Here’s a letter to U.S. Senator Ben Cardin (D-MD):
You’re co-sponsoring legislation that, as you describe it on your website, “reigns [sic] in the excessive and malicious speculation” that you assert is artificially driving up gasoline prices. I’ve two reactions.
First, any activity that artificially raises gasoline prices acts as a carbon tax – a tax that you support. So instead of vilifying and trying to stymie such speculation, you should applaud and promote it.
Second and more fundamentally – and contrary to the cocksure tone that you used yesterday on WTOP radio to explain this legislation – you have absolutely no way to know if this speculation is “excessive and malicious.” If the speculation is as you describe it, then no one will suffer more than the speculators themselves, for they will buy too much gasoline today and sell it tomorrow at a loss. Moreover, if you truly believe that this speculation is “excessive and malicious,” then you should put your own money where your mouth is by going short in gasoline: not only will you make a mint by selling gasoline today at prices that you have divined are “excessive,” you will also put downward pressure on today’s gasoline prices, thereby helping motorists all across America.
Of course, I know damn well that you’ll never put your own money where your mouth is. You’re a career politician. Your chief skill is enchanting uninformed voters by pontificating on matters about which you are deeply ignorant (such as economics) and demonizing activities about which you clearly know nothing (such as speculation).
Donald J. Boudreaux
Professor of Economics
Martha and Nelson Getchell Chair for the Study of Free Market Capitalism at the Mercatus Center
George Mason University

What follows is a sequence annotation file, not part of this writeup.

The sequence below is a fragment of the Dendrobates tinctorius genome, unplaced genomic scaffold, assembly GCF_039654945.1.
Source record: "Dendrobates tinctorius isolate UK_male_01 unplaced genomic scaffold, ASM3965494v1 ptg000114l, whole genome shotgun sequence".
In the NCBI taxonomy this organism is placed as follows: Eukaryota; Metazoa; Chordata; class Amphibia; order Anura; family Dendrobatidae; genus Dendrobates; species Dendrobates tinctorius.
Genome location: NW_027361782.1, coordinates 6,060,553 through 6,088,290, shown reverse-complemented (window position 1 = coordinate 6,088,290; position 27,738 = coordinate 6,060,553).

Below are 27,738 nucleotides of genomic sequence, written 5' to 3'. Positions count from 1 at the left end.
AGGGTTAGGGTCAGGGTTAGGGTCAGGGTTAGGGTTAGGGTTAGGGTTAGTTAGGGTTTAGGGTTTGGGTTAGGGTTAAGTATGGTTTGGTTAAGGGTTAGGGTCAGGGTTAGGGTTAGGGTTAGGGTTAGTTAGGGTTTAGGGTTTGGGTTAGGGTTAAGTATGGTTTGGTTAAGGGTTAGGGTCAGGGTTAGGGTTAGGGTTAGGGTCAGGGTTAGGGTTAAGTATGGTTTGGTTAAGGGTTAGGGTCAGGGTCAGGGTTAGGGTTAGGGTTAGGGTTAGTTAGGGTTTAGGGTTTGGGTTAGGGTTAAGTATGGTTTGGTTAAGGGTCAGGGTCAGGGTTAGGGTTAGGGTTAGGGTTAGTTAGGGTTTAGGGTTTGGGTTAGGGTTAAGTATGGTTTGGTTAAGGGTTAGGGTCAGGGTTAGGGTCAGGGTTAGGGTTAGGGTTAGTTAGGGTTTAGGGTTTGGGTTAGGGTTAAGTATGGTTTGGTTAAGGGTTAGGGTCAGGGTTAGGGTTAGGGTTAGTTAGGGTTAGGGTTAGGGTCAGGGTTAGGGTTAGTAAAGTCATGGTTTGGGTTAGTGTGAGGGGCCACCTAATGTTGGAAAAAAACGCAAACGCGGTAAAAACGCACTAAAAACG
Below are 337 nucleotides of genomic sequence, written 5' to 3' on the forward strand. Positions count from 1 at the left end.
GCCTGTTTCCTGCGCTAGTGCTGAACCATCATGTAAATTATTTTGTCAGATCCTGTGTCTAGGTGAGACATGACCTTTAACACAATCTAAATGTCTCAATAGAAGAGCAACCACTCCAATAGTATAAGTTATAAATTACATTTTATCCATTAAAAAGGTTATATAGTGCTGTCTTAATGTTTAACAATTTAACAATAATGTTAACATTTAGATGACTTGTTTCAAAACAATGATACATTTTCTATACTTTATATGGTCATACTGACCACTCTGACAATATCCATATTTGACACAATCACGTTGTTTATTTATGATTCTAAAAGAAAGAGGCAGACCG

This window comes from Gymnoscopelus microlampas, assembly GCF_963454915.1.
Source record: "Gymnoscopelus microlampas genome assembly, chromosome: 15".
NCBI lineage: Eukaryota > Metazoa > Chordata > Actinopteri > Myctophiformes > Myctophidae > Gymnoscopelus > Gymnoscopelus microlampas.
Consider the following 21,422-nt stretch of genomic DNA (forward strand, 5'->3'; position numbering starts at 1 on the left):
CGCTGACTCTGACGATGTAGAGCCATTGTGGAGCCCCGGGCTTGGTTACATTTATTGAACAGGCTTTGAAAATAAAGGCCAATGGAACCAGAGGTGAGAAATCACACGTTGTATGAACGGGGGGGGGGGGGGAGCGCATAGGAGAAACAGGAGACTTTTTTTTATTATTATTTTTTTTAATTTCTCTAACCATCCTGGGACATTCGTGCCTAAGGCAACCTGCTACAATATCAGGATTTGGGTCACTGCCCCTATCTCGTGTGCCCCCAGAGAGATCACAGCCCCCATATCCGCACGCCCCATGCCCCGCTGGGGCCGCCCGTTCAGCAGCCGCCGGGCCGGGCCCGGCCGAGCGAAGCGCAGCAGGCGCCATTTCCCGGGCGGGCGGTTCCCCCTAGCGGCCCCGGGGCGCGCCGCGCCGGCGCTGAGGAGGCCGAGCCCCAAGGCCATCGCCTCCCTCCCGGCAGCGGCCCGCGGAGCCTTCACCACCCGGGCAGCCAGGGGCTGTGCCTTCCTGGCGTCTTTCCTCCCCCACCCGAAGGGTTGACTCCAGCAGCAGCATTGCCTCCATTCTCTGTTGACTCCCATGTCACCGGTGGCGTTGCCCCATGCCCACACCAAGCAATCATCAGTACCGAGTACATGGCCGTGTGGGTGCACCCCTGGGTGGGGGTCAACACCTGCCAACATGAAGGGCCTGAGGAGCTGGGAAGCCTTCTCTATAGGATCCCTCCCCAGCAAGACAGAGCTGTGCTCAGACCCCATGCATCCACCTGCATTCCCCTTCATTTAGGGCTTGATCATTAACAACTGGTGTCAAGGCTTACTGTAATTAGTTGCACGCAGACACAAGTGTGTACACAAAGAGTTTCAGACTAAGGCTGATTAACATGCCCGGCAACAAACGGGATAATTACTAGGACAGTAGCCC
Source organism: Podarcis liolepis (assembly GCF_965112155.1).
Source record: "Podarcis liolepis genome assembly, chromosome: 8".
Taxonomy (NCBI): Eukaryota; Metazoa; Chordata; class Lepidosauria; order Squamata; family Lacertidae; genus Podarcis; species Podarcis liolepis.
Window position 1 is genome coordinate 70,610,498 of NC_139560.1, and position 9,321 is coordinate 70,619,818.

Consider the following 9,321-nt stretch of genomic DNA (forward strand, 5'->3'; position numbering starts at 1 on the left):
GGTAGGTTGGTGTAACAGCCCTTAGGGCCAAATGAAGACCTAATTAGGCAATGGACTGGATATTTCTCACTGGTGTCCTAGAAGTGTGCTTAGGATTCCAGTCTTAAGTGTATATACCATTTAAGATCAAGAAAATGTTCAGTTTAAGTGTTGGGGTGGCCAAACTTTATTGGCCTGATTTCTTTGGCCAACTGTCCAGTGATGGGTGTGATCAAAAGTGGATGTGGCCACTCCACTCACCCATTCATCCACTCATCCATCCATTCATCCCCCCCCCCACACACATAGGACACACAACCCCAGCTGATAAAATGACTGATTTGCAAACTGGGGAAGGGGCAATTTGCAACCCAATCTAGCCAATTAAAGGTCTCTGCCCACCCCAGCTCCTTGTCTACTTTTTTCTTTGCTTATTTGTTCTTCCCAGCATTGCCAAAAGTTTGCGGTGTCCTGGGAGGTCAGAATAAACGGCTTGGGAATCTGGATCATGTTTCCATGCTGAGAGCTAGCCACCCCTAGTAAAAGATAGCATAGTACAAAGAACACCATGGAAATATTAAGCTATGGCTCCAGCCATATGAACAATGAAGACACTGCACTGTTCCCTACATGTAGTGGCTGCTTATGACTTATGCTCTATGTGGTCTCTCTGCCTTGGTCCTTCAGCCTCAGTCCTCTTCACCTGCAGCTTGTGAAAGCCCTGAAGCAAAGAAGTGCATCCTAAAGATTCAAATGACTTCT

Fairfax, VA 22030
This imbecile politician also said, when interviewed yesterday on WTOP radio, that the only people who “should” be buying petroleum products are people who “use” such products; people who plan to resell the petroleum products that they buy today simply to profit (gasp!) from such sales ought not (according to this officious politician) be buying such products. So I guess he likely also wishes to outlaw, say, gasoline retailing! (I searched for a link to the WTOP interview, but am unable to find one.)
Such a display of economic ignorance is, of course, typical among politicians. So even if (contrary to fact) it were possible for apolitical and economically informed politicians to intervene productively into the economy by passing legislation that, say, micromanages the health-care sector or regulates financial markets, the reality of politics is that the typical politician (to judge by his or her public pronouncements) is an economic moron; he or she understands and appreciates economics about as well as a hamster understands and appreciates Shakespearean sonnets. Economists who would turn over to politicians greater control of the economy believe that miracles occur; they believe (among other absurdities) that hamsters can be turned into insightful literary critics.
UPDATE: Tom Elia sent the following information to me by e-mail; I paste below the full text of Tom’s e-mail (with his kind permission):
By the bye, Sen. Cardin has held elective office the entirety of his adult life since graduating law school in 1967.
He served in the MD House from 1967-1987 (Speaker for last eight years or so); then on to the US House from 1987-2007; and from 2007 until now he has been in the US Senate.
(He was elected to the MD House while still in law school when his uncle stepped down early; his uncle Maurice Cardin served in the MD House from 1950-1966.)
Ben Cardin is emphatically not the sort of person who should be second-guessing markets, speechifying about the consequences of speculation, or obstructing capitalist acts among consenting adults.